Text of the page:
Tata Motors has commercially launched its people's car, Nano, promising to stick to the Rs 1,00,000 price tag for the base model.
"From today onwards, the product will be available in the showrooms... There will be three versions - the base version, which is the one we promised to the people of India and two upper tier versions...," Tata Group Chairman Ratan Tata told a news conference in Mumbai.
The higher-end versions would have air-conditioning, power brakes and power windows, among others.
"We hope this day we will usher in a new form of transport," Tata said, adding that the endeavour was never to build the cheapest car but to provide an affordable form of transportation. He, however, hastened to add that "we made a promise and that we've kept the promise."
The bookings will commence on April 9 and deliveries are expected by early-July.
Six years ago, at the 2003 Geneva Motor Show, Ratan Tata unveiled plans to launch a car that would cost just Rs 100,000. The reaction was pure disbelief. Privately, many rival carmakers — Indian and foreign — ridiculed the idea as being impossible to achieve. That, of course, was the least of the challenges that Tata has faced in his efforts to make his dream come true.
Last year, the Nano project got nearly derailed when fiery protests erupted in West Bengal, the original site for the car factory. Gujarat quickly replaced West Bengal and, save for the minor hiccup of a delay, the project was safe. Today, as the Nano is launched, Ratan Tata’s huge dream is being fulfilled.
<b1>Take 1991, when he got his current job. He was then 54, hardly a spring chicken, but ran into a face-off with the ‘old guard’ at Bombay House, the group’s headquarters. When he tried to implement the group’s retirement policy for chief executives and directors, it turned into a very public spat with Russi Mody, former boss of Tata Steel. In those early years, much of Tata’s challenges were internal. Satraps such as Mody, Darbari Seth and Ajit Kerkar dominated the group and many of Tata’s strategies and plans faced resistance. Yet, Tata soldiered on till one by one the old guard fell in line and exited.
Then came the challenge of restructuring what had become a sprawling, cumbersome group. Tata’s ascendance to the top job coincided with India’s newly liberalised economic policies and in the emerging environment many of the group’s businesses were unviable, while others were unwieldy.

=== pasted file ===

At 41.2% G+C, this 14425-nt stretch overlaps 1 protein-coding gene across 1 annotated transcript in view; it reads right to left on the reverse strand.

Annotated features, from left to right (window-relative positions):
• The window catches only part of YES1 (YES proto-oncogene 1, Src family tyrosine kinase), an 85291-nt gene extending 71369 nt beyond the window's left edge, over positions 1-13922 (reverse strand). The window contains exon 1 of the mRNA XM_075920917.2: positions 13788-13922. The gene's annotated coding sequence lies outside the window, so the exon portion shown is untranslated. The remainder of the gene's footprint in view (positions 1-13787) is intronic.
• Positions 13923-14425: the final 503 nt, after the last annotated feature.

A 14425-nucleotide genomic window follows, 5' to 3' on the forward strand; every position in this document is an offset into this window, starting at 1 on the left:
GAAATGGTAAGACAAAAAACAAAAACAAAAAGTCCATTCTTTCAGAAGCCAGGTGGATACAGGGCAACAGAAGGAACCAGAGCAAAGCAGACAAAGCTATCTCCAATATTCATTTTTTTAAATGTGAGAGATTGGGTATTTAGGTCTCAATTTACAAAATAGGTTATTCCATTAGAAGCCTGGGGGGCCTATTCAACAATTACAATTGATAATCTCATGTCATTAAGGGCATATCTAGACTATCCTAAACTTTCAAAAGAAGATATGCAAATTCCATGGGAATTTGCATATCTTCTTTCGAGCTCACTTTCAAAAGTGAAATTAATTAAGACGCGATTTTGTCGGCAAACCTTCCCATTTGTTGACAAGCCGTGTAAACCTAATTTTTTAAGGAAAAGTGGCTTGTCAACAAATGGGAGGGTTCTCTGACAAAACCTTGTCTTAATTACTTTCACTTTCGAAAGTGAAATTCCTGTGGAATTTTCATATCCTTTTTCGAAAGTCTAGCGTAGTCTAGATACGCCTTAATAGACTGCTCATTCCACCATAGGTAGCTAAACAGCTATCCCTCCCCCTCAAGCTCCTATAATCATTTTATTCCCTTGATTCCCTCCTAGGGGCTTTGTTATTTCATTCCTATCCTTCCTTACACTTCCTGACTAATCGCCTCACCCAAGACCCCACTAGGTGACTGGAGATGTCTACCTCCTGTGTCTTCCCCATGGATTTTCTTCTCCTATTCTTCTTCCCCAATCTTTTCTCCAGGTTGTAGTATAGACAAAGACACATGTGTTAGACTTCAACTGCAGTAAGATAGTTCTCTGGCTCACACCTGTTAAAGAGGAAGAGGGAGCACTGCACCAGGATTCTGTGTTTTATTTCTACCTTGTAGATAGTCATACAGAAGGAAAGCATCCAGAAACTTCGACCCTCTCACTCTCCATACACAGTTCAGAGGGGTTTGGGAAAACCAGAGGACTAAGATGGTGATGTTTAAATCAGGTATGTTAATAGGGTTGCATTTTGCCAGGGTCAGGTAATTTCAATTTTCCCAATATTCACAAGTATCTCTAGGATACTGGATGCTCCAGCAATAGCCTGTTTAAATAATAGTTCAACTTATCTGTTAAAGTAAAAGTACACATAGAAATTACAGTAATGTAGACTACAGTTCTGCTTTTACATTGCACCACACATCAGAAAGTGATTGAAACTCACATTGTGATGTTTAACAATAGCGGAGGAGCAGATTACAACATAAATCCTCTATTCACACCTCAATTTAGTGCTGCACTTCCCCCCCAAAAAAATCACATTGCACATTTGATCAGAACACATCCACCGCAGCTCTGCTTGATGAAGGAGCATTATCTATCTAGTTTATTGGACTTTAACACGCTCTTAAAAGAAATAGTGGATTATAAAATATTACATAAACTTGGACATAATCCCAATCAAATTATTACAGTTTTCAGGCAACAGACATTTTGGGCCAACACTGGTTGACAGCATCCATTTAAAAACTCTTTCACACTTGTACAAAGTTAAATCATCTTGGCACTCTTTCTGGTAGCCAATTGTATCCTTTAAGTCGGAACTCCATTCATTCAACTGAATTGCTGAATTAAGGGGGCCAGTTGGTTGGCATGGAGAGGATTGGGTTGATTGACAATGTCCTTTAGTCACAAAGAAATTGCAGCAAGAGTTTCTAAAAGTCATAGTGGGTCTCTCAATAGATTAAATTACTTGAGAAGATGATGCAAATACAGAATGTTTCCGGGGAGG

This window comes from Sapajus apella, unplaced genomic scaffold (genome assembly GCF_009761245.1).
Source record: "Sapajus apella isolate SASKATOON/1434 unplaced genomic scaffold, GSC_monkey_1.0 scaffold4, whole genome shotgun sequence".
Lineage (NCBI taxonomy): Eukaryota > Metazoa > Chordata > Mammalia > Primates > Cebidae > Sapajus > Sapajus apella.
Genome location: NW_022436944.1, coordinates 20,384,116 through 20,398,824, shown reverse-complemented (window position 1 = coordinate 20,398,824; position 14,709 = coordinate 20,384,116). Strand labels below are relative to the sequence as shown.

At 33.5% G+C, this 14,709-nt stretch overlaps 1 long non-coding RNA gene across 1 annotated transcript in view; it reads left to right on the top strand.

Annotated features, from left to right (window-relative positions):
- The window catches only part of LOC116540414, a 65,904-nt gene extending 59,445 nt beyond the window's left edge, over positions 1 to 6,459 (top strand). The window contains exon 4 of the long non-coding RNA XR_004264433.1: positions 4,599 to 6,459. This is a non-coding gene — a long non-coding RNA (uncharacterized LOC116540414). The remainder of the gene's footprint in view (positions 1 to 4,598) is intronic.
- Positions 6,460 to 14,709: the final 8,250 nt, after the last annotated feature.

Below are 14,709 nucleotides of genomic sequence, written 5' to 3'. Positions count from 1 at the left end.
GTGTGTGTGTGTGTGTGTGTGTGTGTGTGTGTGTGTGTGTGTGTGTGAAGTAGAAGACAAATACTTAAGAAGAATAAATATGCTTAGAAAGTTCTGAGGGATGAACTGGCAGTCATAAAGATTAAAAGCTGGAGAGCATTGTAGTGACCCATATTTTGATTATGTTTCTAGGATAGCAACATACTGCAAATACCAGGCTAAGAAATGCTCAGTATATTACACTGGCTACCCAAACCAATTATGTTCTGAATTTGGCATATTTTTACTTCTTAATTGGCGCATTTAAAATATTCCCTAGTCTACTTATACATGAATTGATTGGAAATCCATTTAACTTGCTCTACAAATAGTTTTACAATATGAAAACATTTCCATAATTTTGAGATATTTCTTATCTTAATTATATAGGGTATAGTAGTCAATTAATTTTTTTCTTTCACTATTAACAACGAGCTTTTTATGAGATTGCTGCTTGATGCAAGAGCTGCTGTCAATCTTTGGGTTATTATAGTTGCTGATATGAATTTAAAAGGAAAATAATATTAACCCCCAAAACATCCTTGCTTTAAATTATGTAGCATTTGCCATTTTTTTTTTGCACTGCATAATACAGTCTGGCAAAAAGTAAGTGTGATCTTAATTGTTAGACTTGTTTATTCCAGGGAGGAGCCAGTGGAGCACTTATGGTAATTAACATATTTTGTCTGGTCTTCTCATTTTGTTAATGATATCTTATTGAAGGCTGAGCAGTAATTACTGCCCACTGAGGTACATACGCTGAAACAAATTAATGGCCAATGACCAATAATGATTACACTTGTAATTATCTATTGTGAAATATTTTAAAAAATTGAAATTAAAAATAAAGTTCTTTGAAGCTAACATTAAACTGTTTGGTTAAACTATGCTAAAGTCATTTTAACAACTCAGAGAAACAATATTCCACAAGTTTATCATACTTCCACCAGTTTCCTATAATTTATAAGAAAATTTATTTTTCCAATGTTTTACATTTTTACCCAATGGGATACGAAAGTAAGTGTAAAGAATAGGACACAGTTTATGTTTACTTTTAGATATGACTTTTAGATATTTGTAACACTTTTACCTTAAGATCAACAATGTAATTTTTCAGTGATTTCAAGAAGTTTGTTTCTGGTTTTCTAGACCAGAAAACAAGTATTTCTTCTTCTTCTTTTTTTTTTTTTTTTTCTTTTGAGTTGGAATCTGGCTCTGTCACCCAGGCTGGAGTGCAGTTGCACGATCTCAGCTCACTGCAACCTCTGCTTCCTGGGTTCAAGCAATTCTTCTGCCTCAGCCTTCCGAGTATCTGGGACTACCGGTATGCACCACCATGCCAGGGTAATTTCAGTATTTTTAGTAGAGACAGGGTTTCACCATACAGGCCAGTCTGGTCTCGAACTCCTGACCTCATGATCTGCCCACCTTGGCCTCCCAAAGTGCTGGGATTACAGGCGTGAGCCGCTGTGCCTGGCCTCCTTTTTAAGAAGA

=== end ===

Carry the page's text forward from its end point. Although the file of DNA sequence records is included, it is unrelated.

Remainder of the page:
Companies like Tata Oil Mills and Lakme that were in the fast-moving consumer goods (FMCG) businesses were sold off. Lumbering giants like Tata Steel were in dire need of being pruned to become more efficient and many other companies needed a close hard look.
Those early years were not easy for Tata. While younger business groups made the most of the 1990s, grabbing new growth opportunities, Tata had to spend a major part of the decade setting the house in order. Besides putting the retirement policy for the old satraps in place, his other task was to increase the group’s shareholding and, hence its control over companies in its fold.
Still, Tata wanted to take Tata global — acquire international businesses and operate in unfamiliar markets. One dominating dream was to make cars, something Tata has always been passionate about. Transforming Telco (now Tata Motors) from making trucks and commercial vehicles into a carmaker wasn’t an easy challenge and like the stages of evolution, Tata set about the task in phases — first building pseudo cars like the Sierra and the Estate, which were only a step ahead of trucks, in the early 1990s to 1995 when he announced the first truly Indian car that that he famously said would be “a car with the Zen’s size, the Ambassador’s internal dimensions, the price of a Maruti 800 and with the running cost of diesel”. That was the Indica, which hit the roads in 1998 and became an almost overnight success.
Since 2000, Tata has turned his attention to global markets, pulling off ambitious acquisitions, like UK’s Tetley Tea, several hotels, telecoms firms and steel businesses. But the biggest of them was 2007’s buyout of US steelmaker, the Corus Group, for which it paid $12 billion. More recently, in March 2008, the Tatas bought Jaguar Cars and Land Rover, paying $2.3 billion for those famous automobile brands.
Acquisitions such as these as well as the group’s pioneering efforts in information technology services globally have made Tata the most widely known Indian brand in the world. But it has also thrown up another challenge for the group. To finance the spate of high-value takeover, the Tata group’s companies have had to borrow heavily, expecting, of course, that the higher profits generated by the new businesses would help pay back the debt. It is estimated that Rs 100,000 crore of debt lies on the books of the major Tata companies. The fact that the group earns more than 60 per cent of its revenues from global markets makes it highly geared to the global economy, which is in the throes of the worst recession in many decades.
Ratan Tata is now in the twilight of a career that has been a series of challenges. And while his achievements at Tata group have been remarkable, one cannot but help feeling that he has been unlucky as well. If instead of being given the reins of the group at 54, he’d got a shy at it 10 years before that, would his script for the Tata group story that we’ve seen unfold have been different? As the Nano rolls out on India’s dusty streets and Ratan Tata mulls about who will succeed him, perhaps the same thought may cross his mind.